Some filmmakers have gone on to big success after taking King up on his offer, but none more popular than Frank Darabont. Darabont, you may recall, was the showrunner for the first season of The Walking Dead. He also directed The Green Mile, The Mist, and The Shawshank Redemption, all based on King stories.
5. Houses in Detroit Were Going For a Buck a Piece Around 2010
If you know little about Detroit, Michigan, it used to be the hub of the automotive industry in America. For a time the city was doing incredibly well until the industry fell apart and Detroit’s entire economy tanked. The city had to file an $18 billion bankruptcy. The population went from two million to 700,000 and unemployment skyrocketed.
That huge population drop left many homes in Detroit empty and there are entire streets and even neighborhoods that are still like ghost towns. The housing crisis made things even worse and back around 2010 houses were practically being given away. The median house price was $25,200. While some houses could be purchased for under $100, some went for the bargain basement price of just $1.
Were these $1 homes good? No. Useable? Not really. Many look like horror movie props, all burned out, broken and rotten. But there’s land to use and the potential to make something better out of it, and that’s enough for some people.
It’s not just Detroit that tried to unload its trash properties, either. St. Louis also offered a $1 home program, though they had some stricter rules about buying them.
4. The Inventor of Chocolate Chip Cookies Sold the Recipe For a Buck
It’s odd to think that every ubiquitous and common food item we all know and love had to have once been invented by someone. Chocolate chip cookies, for instance, didn’t exist officially until the 1930s. The recipe was first published by Ruth Graves Wakefield as “Toll House Chocolate Crunch Cookie,” named for the tourist lodge that was once a tollhouse that she and her husband owned.
In 1939, she sold the rights to both the Toll House name and the cookie recipe to Nestle. Her price? $1. Rumor has it she also got a lifetime supply of chocolate and did consulting work for them, which sweetened the deal in more ways than one. Also, they apparently neglected to actually hand over that $1.
3. You Can Sell an Academy Award But the Academy Has the Right to Buy it First for $1
In the world of Hollywood, an Academy Award is the most prestigious prize you can win for some reason or other. Regardless of how it got that reputation, people still hold that little gold man in high regard. Historically, of course, not everyone has cared about them that much. Three people even turned down their Academy Awards.
For those who choose to keep them, if they lose their luster over the years there may be a temptation to sell the thing. There is some bronze and gold in the statuette and its overall value is estimated at around $400. Of course there is more value in one as a collectible. Orson Welles’ Academy Award for Citizen Kane once sold at auction for over $860,000.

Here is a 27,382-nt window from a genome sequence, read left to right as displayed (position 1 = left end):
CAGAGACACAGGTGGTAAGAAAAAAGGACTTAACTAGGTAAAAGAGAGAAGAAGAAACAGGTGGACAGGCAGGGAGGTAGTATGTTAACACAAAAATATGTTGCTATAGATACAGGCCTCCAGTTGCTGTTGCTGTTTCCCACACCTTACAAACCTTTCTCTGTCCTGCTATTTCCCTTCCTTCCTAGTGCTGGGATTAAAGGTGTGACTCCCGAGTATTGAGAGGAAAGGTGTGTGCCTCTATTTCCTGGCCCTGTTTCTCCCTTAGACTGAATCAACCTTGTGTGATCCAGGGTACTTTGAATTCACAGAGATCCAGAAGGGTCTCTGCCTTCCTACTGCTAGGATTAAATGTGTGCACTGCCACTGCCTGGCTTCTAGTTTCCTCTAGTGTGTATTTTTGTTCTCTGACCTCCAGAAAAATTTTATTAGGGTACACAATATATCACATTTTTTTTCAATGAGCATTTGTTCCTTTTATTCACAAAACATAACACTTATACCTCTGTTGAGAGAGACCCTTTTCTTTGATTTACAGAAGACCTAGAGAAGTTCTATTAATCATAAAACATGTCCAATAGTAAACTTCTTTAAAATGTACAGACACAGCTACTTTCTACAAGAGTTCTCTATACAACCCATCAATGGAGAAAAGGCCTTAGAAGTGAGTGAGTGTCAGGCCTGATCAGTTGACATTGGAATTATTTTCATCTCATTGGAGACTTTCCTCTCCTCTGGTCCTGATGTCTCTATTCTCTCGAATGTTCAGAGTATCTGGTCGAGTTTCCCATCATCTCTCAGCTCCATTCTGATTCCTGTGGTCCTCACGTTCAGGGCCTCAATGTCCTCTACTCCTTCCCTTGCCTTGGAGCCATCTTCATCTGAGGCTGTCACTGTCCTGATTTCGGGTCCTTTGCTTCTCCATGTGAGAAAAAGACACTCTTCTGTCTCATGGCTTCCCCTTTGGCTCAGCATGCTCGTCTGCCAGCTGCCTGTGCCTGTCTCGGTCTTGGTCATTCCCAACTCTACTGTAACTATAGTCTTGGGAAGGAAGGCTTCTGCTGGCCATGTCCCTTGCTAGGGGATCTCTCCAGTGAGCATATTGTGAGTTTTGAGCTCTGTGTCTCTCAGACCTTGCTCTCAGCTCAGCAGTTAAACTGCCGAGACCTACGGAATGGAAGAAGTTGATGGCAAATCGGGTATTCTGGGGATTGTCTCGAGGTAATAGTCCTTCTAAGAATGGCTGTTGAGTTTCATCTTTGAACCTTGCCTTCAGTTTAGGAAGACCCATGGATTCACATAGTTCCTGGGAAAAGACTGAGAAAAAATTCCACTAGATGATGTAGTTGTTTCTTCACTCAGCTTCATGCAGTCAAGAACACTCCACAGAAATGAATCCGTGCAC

In an effort to prevent the trade in Oscars from continuing, the Academy has instituted a rule that any recipient who wants to sell their award has to give the Academy the right to buy it first at a price of $1. This even extends beyond death so that if a family member inherits the award, they’re bound by the same conditions which seems legally questionable, but here we are.
2. DuPont Built a Nuclear Site to Produce Plutonium in WWII for One Dollar
During World War II, America put the pedal to the metal to produce nuclear weapons and the Manhattan Project was the program that oversaw it. Knowing how to make a nuclear weapon is one thing, but building it is another. The project needed facilities able to handle that scale of work. They enlisted the DuPont company for their expertise in building and operating large-scale manufacturing, despite the fact they were not a weapons manufacturer at all.
DuPont had already been accused of making chemical weapons in WWI. They eventually agreed to work on reactor production and ended up being the main contractor for all the plutonium work related to the project. But in an effort to escape the scrutiny they’d faced in the previous war, they set their price for helping at $1. That way no one could accuse them of profiteering and instead recognize that they were simply doing a patriotic duty.
1. NPR Bought the Radio Rights to Star Wars for $1
The Star Wars franchise, which includes movies, shows, books, merchandise and all of that, has an estimated value of about $70 billion. It made George Lucas a very rich man, and it continued to make Disney even richer. But every so often George Lucas proved he wasn’t always about the money, like when it came to the Star Wars radio drama.
Way back in 1983, NPR wanted to turn Star Wars into a radio drama. No one had really been doing radio dramas since the 1950s and they wanted to revive the format with something exciting. The USC theater program asked George Lucas for the rights to the movie and Lucas, a graduate of the school and fan of their NPR station, gave it to them for just $1.
Mark Hamill reprised his role as Luke Skywalker and Anthony Daniels returned as C-3PO. They hired a novelist to adapt a highly visual movie into a radio show and included entirely new scenes to flesh it out since the actual movie only has 30 minutes of dialogue and they were making 13 half hour episodes.
In 1983 they produced Empire Strikes Back and, many years later in 1996, they finally did Return of the Jedi. Each script was purchased for the same $1 deal.